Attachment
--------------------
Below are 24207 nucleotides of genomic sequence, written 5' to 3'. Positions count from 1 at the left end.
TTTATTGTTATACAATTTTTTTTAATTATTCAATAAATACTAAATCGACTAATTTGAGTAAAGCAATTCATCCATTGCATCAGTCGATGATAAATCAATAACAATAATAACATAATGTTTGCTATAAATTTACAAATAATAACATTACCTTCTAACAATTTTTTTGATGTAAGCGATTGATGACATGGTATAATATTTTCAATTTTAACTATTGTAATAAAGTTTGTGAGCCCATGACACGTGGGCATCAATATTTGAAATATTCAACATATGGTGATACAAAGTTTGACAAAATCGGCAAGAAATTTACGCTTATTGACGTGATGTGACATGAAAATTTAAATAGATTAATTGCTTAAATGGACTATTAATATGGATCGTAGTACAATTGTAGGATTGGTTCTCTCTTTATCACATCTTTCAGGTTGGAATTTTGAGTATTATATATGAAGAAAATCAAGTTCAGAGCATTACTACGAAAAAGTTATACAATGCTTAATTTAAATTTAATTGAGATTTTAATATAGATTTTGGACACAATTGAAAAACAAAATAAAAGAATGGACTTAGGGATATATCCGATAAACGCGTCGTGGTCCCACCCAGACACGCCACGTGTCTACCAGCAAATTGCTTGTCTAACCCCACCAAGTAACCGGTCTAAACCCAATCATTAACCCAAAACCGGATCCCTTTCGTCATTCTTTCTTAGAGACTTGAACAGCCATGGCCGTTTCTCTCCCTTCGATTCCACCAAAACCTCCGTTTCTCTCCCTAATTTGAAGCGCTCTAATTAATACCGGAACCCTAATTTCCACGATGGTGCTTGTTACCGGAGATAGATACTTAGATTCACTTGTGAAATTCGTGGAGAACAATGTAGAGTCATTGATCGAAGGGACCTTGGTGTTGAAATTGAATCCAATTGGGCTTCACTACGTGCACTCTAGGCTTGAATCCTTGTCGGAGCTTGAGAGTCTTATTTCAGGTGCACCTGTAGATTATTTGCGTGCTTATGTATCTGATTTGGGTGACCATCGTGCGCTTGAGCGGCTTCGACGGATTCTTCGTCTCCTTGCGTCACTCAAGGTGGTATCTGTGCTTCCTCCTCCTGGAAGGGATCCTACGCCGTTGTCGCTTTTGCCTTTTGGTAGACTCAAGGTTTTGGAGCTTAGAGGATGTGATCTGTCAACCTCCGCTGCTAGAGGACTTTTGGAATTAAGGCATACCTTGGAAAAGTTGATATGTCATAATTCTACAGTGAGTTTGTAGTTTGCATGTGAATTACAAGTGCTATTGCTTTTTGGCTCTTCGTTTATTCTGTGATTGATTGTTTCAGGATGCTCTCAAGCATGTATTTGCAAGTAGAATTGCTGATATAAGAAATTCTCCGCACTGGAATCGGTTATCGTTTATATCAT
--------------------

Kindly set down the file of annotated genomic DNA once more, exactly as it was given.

Below are 24207 nucleotides of genomic sequence, written 5' to 3'. Positions count from 1 at the left end.
TTTATTGTTATACAATTTTTTTTAATTATTCAATAAATACTAAATCGACTAATTTGAGTAAAGCAATTCATCCATTGCATCAGTCGATGATAAATCAATAACAATAATAACATAATGTTTGCTATAAATTTACAAATAATAACATTACCTTCTAACAATTTTTTTGATGTAAGCGATTGATGACATGGTATAATATTTTCAATTTTAACTATTGTAATAAAGTTTGTGAGCCCATGACACGTGGGCATCAATATTTGAAATATTCAACATATGGTGATACAAAGTTTGACAAAATCGGCAAGAAATTTACGCTTATTGACGTGATGTGACATGAAAATTTAAATAGATTAATTGCTTAAATGGACTATTAATATGGATCGTAGTACAATTGTAGGATTGGTTCTCTCTTTATCACATCTTTCAGGTTGGAATTTTGAGTATTATATATGAAGAAAATCAAGTTCAGAGCATTACTACGAAAAAGTTATACAATGCTTAATTTAAATTTAATTGAGATTTTAATATAGATTTTGGACACAATTGAAAAACAAAATAAAAGAATGGACTTAGGGATATATCCGATAAACGCGTCGTGGTCCCACCCAGACACGCCACGTGTCTACCAGCAAATTGCTTGTCTAACCCCACCAAGTAACCGGTCTAAACCCAATCATTAACCCAAAACCGGATCCCTTTCGTCATTCTTTCTTAGAGACTTGAACAGCCATGGCCGTTTCTCTCCCTTCGATTCCACCAAAACCTCCGTTTCTCTCCCTAATTTGAAGCGCTCTAATTAATACCGGAACCCTAATTTCCACGATGGTGCTTGTTACCGGAGATAGATACTTAGATTCACTTGTGAAATTCGTGGAGAACAATGTAGAGTCATTGATCGAAGGGACCTTGGTGTTGAAATTGAATCCAATTGGGCTTCACTACGTGCACTCTAGGCTTGAATCCTTGTCGGAGCTTGAGAGTCTTATTTCAGGTGCACCTGTAGATTATTTGCGTGCTTATGTATCTGATTTGGGTGACCATCGTGCGCTTGAGCGGCTTCGACGGATTCTTCGTCTCCTTGCGTCACTCAAGGTGGTATCTGTGCTTCCTCCTCCTGGAAGGGATCCTACGCCGTTGTCGCTTTTGCCTTTTGGTAGACTCAAGGTTTTGGAGCTTAGAGGATGTGATCTGTCAACCTCCGCTGCTAGAGGACTTTTGGAATTAAGGCATACCTTGGAAAAGTTGATATGTCATAATTCTACAGTGAGTTTGTAGTTTGCATGTGAATTACAAGTGCTATTGCTTTTTGGCTCTTCGTTTATTCTGTGATTGATTGTTTCAGGATGCTCTCAAGCATGTATTTGCAAGTAGAATTGCTGATATAAGAAATTCTCCGCACTGGAATCGGTTATCGTTTATATCAT